And now, what began as side project—albeit a passionate one—has drawn Kveton into the world of consulting as a full-time gig.

But it’s more than just his passion for that wonderful magical meat animal. It’s truly a desire to help organizations understand how to better use technology and community to achieve business worthy ends—regardless of their particular focus.

It’s really hard to explain but selling bacon is honestly one of the most interesting/fun things I’ve ever done. Its not just technology-for-the-sake-of-technology. Jason, Michael and I created something out of nothing using off-the-shelf tools to make a solution that delivers real things to real people. And we did it all in less than a month.

Long story short, Kveton is taking the opportunity to do something he loves—and to make it a viable business. And given that that is something with which many of us struggle, I personally couldn’t be happier seeing him take this chance.

I know Portland will gain from this move. And I’m already seeing some local startups beginning to take advantage of his talent and guidance.

For more, see Kveton’s post on his new pursuit or follow Kveton on Twitter.

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VidoopCAPTCHA: Avoiding a more craptastic CAPTCHA by changing the game

VidoopEver tried to do something on a site that uses CAPTCHA? You know, the Completely Automated Public Turing Test To Tell Computers and Humans Apart?

Oh. Well, how about the technology designed to prevent bots from submitting forms that requires us to enter a “human readable” element before submitting?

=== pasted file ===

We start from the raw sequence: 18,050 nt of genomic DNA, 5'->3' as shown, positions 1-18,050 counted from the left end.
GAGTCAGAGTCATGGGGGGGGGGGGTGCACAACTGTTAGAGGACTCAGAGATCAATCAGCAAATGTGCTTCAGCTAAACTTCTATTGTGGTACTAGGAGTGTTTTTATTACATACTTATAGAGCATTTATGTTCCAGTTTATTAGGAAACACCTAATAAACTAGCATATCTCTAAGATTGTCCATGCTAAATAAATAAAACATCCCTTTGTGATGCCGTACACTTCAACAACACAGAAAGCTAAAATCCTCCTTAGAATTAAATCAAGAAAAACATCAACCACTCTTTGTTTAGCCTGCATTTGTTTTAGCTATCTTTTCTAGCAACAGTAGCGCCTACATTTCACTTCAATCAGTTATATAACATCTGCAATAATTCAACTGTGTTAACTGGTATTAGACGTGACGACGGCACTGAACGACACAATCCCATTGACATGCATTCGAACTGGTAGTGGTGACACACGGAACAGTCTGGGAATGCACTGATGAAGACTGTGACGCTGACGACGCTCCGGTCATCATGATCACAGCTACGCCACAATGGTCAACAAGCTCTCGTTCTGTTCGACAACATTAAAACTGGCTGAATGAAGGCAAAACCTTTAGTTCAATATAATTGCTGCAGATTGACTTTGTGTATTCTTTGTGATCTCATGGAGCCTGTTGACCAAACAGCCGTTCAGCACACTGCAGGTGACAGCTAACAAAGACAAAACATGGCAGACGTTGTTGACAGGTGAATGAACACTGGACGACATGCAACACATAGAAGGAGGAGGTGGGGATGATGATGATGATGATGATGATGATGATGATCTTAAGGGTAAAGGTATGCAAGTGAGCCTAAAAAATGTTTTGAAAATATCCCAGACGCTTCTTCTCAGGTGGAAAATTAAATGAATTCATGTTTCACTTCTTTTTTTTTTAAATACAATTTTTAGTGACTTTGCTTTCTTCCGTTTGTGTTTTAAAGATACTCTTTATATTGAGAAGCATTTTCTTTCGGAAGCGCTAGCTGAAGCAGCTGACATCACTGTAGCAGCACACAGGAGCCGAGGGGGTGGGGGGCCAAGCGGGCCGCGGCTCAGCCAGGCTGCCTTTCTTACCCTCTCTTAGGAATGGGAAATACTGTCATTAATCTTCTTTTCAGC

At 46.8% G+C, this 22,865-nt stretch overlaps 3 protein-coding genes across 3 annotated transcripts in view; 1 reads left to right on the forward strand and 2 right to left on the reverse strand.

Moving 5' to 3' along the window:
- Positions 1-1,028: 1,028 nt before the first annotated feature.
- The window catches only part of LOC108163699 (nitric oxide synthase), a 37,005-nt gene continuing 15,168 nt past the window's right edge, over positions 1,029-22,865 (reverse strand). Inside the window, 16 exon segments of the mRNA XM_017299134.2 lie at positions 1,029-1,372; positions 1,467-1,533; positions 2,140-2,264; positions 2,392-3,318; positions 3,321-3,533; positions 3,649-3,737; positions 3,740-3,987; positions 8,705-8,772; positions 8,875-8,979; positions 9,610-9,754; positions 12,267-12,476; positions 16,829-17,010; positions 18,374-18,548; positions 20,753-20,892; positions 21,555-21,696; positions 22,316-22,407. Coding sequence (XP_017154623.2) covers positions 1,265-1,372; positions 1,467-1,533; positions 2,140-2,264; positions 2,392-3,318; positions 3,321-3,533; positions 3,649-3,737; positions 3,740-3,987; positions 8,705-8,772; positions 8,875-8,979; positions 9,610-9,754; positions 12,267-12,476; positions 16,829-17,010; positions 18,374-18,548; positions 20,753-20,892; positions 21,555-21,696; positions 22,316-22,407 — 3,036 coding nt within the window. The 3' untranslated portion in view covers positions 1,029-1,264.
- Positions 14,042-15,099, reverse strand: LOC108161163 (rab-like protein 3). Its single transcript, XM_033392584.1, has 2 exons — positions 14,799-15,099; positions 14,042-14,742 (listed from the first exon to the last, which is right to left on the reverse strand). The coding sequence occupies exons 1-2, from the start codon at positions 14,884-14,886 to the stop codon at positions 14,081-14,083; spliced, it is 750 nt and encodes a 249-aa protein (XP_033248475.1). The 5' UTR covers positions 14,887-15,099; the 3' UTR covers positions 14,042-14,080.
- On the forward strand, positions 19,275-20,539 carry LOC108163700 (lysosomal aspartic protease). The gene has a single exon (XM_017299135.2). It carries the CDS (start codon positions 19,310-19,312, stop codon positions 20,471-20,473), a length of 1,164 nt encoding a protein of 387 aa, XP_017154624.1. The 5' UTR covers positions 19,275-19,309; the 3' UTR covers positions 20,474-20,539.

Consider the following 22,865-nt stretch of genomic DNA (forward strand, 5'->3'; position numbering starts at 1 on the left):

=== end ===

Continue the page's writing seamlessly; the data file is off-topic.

Um. Okay. The squiggly letters? You know the squiggly letters? The ones you can never read? The ones that force you through three or four attempts at submitting a form? The ones that make you wonder if you are, in fact, a bot?

There you go. That’s CAPTCHA.

The concept and CAPTCHA started simply enough, according to Wikipedia:

Moni Naor was the first person to theorize a list of ways to verify that a request comes from a human and not a bot. Primitive CAPTCHAs seem to have been developed in 1997 by Andrei Broder, Martin Abadi, Krishna Bharat, and Mark Lillibridge to prevent bots from adding URLs to their search engine. In order to make the images resistant to OCR (Optical Character Recognition), the team simulated situations that scanner manuals claimed resulted in bad OCR. In 2000, Luis von Ahn and Manuel Blum coined the term ‘CAPTCHA’, improved and publicized the notion, which included any program that can distinguish humans from computers. They invented multiple examples of CAPTCHAs, including the first CAPTCHAs to be widely used, which were those adopted by Yahoo!.

But as optical character recognition has improved and bots have become smarter, it’s been going downhill—faster and faster—ever since.